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PlayStation VR Works With The Xbox One, PC And Wii U For 2D Gaming In Cinematic Mode

18 October 2016, 12:53 am EDT By Carl Velasco Tech Times
The PlayStation is reported to support not only PlayStation 4 titles, but also other HDMI sources such as the Xbox One and Wii U. When connected, the third-party devices show up in PSVR's cinematic mode, a large 2D screen inside the virtual reality space.  ( PlayStation VR )

Sony's virtual reality headset, the PlayStation VR, is out now, offering a sleek and powerful choice among VR headsets out in the market. It comes with a solid lineup of PlayStation 4 games out of the box, and doesn't need a sophisticated spec-exhaustive rig to get going.

Similar to its competitors like the HTC Vive and Oculus Rift, the PSVR offers a "cinematic mode" where a non-VR title is displayed in an immersive 2D screen inside the virtual reality space. Think of it as playing your games inside a theater all to yourself. It's a nifty added experience despite not being inherently as immersive and dynamic as dedicated virtual reality titles.

The PSVR supports cinematic mode for PS4 titles, but it can also support other consoles with a generic HDMI connection. A Japanese gaming blog has proven this to be true, reporting that a man attempted to connect his PSVR to his PC, and it ended up going into cinematic mode. Reddit user velocityseven first posted the news over at the PSVR subreddit. Upon discovery, Ars Technica quickly tested if it was true, adding more consoles into the mix.

Ars Technica confirmed that Xbox One and Wii U games showed up in cinematic mode when connected to the PSVR, even displaying a Windows desktop when they plugged it into a PC tower. They weren't able to connect PSVR to other HDMI sources such as cable boxes or even Ouya, for example, but Ars Technica assumes these devices would probably work alongside the consoles they were able to test out.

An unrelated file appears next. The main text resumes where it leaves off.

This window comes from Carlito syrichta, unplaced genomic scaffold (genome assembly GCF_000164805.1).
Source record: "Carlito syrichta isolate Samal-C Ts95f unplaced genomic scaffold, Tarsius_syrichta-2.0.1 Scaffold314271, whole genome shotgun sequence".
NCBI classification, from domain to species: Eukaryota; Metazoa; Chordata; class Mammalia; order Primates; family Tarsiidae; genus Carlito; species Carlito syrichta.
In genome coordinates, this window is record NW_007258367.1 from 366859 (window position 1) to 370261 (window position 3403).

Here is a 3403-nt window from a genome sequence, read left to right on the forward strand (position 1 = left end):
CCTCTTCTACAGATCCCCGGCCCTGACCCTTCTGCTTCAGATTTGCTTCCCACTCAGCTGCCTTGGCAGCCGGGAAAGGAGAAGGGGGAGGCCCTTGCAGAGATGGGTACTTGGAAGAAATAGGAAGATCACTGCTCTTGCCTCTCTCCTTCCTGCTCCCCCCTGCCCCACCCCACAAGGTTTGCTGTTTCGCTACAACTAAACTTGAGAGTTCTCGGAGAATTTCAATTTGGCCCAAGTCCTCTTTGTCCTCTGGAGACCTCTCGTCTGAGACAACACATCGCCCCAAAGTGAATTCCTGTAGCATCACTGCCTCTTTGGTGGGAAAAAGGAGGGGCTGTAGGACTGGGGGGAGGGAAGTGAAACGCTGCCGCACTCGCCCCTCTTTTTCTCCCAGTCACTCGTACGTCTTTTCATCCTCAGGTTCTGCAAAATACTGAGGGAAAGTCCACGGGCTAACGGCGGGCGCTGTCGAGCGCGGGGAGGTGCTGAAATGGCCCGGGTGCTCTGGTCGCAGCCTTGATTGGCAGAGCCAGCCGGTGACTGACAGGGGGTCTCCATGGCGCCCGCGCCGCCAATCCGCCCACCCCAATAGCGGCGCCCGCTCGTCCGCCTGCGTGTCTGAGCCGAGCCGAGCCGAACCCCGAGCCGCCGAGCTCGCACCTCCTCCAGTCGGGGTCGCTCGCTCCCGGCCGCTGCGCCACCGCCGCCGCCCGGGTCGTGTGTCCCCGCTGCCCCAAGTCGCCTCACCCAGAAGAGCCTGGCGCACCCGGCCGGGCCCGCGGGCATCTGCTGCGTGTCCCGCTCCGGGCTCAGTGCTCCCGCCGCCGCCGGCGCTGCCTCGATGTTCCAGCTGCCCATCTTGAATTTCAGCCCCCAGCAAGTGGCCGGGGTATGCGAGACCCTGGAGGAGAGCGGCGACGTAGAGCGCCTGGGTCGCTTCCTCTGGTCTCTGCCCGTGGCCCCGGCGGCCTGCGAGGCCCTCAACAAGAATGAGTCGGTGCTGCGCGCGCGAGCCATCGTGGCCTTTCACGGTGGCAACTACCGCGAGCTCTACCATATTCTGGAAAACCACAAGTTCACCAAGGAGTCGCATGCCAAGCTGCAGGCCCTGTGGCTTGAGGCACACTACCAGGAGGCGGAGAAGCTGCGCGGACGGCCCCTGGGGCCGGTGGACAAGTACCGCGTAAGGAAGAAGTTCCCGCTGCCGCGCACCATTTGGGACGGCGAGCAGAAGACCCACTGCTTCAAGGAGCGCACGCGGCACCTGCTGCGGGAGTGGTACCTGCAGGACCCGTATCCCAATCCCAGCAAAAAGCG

There was virtually no display latency or lag, as reported by Ars Technica. The cinematic mode worked very well and didn't cause any gameplay snags for the connected non-PS4 consoles. And as an added bonus, the audio source works just as well with the headset's headphone jack, too. The video signal can also be pushed to an external TV via the Processor unit that comes with the PSVR. For any of this to work, however, the box has to be plugged on an outlet.

Of course, as previously mentioned, these games won't show up as full-blown virtual reality experiences. They simply show up in a large 2D screen hovering in front of the user, which is a nice added functionality considering that the Rift and the Vive only support cinematic mode for PCs.

It's not clear whether developers of the PSVR consciously added this extra functionality. Hopefully, they won't disable the feature via software updates in the future, as the feature makes the already competitive PSVR a bang for the buck compared with other, more expensive alternatives.

The PSVR was released on Oct. 13 for $399.99, featuring a high-end 1080p OLED screen with a refresh rate of 120 Hz, a lot higher compared with the Vive and the Rift's 90 Hz. It requires a PS4 in order to run, and it comes with 18 playable games in a demo disc out of the box.

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